the river to go across and leave the egg for the Saint at his 
shrine. She was just getting into the boat when she began to 
talk to the ferryman. " Good day," said he. " Good day," 
said she. " Where can I take you to ? " he said. " Up the 
river and across," she answered, " to the landing-place for 
St. Menas' church." " But why should you want to go there ? ' : 
said the ferryman ; " you are not a Christian." So she told 
him all about the egg which her fowl had laid, and how she 
was going to take it to the church : and she hoped that if she 
offered up this egg at the Saint's shrine, perhaps some of her 
other animals might have children, and then perhaps her 
servants, and last of all perhaps herself ; and if that should 
happen, she would surely become a Christian too. " But 
don't you trouble to go across yourself," said the ferryman. 
" It is a long journey, and you don't look strong, and your 
husband will be wondering what you are about. Give me the 
egg ; I am going across very soon, and I will take it to the church 
for you, and put it in the shrine." So she gave him the egg, 
and went home : and he took it down and put it in a safe 
place in the hold of the boat where it would not get broken 
and then I am sorry to say he forgot all about it. 

Three or four days afterwards the ferryman was sailing 
his boat in mid-stream, and went down into the hold to fetch 


a rope, and there he came across the egg. " What is this egg 
doing here ? " he said to his son, who was on board with him. 
" Don't you remember, father ? ' ' said the boy. " That is 
the egg you said you would take to St. Menas' church for the 
woman who lives the other side of the river." But the ferry- 
man was hungry ; it was long since he had had his breakfast, 
and the sight of the pretty little white egg was too much for 
him ; and instead of performing his trust he told his son to 
cook it for him : and he ate it, and very good he found it ; 
and he thought no more of the poor woman and the promise 
he had made to her. 

Now about three months later the ferryman, after plying 
his trade up and down the river, came back to his own village : 
and when it was Sunday, he went to the church it was St. 
Mary's church, the dear Virgin's church, in his village and 
he meant to take the Holy Sacrament during the service. But 
just after the priest and the choir had sung the great hymn, 
" Holy, Holy, Holy," the ferryman saw a dreadful sight : in 
front of him, charging straight at him, came St. Menas, in full 
armour, mounted on a white horse ; and he held a spear of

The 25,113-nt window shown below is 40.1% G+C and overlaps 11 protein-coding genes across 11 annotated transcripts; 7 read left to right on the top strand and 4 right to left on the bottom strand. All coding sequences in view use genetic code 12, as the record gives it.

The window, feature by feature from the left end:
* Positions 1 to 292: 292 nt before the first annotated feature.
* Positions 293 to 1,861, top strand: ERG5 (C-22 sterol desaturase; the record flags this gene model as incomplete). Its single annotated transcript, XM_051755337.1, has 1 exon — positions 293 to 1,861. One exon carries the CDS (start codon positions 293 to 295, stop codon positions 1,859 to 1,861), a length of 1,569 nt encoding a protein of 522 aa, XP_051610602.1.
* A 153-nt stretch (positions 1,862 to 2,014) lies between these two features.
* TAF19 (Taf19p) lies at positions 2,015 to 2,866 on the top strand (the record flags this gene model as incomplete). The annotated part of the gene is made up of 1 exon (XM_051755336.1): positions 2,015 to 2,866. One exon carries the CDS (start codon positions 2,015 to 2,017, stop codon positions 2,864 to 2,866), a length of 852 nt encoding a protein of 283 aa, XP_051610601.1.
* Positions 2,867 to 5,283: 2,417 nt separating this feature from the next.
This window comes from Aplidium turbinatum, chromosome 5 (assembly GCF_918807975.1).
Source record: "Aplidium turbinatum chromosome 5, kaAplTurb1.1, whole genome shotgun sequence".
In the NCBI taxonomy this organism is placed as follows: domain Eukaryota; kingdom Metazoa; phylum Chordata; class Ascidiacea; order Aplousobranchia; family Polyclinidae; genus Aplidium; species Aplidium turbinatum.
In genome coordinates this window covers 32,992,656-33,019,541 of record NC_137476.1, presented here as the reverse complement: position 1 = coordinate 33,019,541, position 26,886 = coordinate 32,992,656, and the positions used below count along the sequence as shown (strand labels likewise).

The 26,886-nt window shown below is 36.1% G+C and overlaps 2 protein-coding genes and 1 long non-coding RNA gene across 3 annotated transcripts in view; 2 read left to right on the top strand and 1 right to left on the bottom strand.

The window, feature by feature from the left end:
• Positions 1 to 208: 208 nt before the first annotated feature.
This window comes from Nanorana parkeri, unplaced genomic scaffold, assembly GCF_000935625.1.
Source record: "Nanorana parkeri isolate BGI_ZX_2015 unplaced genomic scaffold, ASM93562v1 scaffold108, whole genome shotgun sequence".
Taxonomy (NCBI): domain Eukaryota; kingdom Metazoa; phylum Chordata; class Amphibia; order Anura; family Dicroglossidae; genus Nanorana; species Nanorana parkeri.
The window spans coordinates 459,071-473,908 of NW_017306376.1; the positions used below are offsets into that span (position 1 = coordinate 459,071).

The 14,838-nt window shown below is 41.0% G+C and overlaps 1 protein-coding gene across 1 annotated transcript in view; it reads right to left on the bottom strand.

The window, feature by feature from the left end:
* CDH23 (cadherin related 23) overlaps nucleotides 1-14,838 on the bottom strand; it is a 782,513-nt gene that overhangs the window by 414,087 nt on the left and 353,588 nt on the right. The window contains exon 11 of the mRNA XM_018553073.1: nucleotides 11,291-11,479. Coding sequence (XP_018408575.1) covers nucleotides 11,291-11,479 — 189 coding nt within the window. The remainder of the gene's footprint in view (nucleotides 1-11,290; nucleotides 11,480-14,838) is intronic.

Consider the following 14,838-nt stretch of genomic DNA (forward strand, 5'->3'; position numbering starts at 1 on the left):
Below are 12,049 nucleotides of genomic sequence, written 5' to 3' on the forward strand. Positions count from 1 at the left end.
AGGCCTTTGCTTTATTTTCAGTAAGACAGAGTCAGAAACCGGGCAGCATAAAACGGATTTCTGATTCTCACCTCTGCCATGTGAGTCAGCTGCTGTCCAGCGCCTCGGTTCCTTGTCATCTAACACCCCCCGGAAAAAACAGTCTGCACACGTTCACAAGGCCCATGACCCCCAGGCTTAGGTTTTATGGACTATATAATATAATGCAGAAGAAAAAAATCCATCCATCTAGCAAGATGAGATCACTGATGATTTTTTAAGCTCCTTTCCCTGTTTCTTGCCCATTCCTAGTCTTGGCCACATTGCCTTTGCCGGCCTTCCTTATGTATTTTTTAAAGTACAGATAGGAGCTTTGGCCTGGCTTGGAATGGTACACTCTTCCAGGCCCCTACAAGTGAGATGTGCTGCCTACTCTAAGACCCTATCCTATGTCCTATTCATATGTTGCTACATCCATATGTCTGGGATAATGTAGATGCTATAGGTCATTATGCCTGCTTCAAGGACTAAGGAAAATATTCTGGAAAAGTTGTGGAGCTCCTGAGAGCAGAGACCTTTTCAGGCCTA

fiame, which he pointed full at the ferryman's breast. The 
poor man remembered all of a sudden the wrong he had done, 
and rushed to the picture of St. Mary on the screen of the 
church in front of the chancel, crying : " Save me, save me, 
dear Mother of God : I have done very wrong, I have sinned 
greatly." But St. Menas came nearer and nearer, and soon 
he stood above the ferryman's head, and frowned and looked 
sternly upon him, saying : " What shall I do to you ? If it 
were not for my Mistress, the dear Mother of God, I would 


be the end of you altogether." And as he stretched out his 
hand above the ferryman's head, the egg inside him seemed to 
begin to swell and move ; he felt a rending, tearing feeling ; 
he seemed to be split open in agony, and out of him came a 
live fowl, about as big as a chicken of three months would be ; 
and it jumped to the ground, and stood up, and crowed as 
loud as ever it could, " Cock-a-doodle-doo." 

Then St. Menas, still on his white horse, stooped down and 
picked up the fowl, and rode off out of the church, while all 
the people there stood amazed or sang his praises ; and he 
rode on and on, down and over the wide river, until he came 
to the woman's door, and there he called out her name ; and 
when she came running out, he handed her the fowl, and said : 
" Woman, take this fowl and let it run about with the others 
in your farmyard : and then your cattle too will have little 
ones, and your maidservants, and last of all you too ; and 
when that happens see that you have your child baptized and 
call him Menas after me, and be baptized yourself at the same 


When he had said this he disappeared in a flash of glory : 
and the woman took the fowl and put it in her farmyard. The 
very next day all her hens began to lay eggs ; and soon her 
cats had kittens, her goats had kids, her sheep had lambs, and 
her cows had calves ; and then her maidservants began to 
have bonny children, and last of all she herself had a baby 
boy. So she went, she and her husband, and took him to 
St. Menas' church: and there the priest baptized him, calling 
him Menas after the Saint, and baptized her and her husband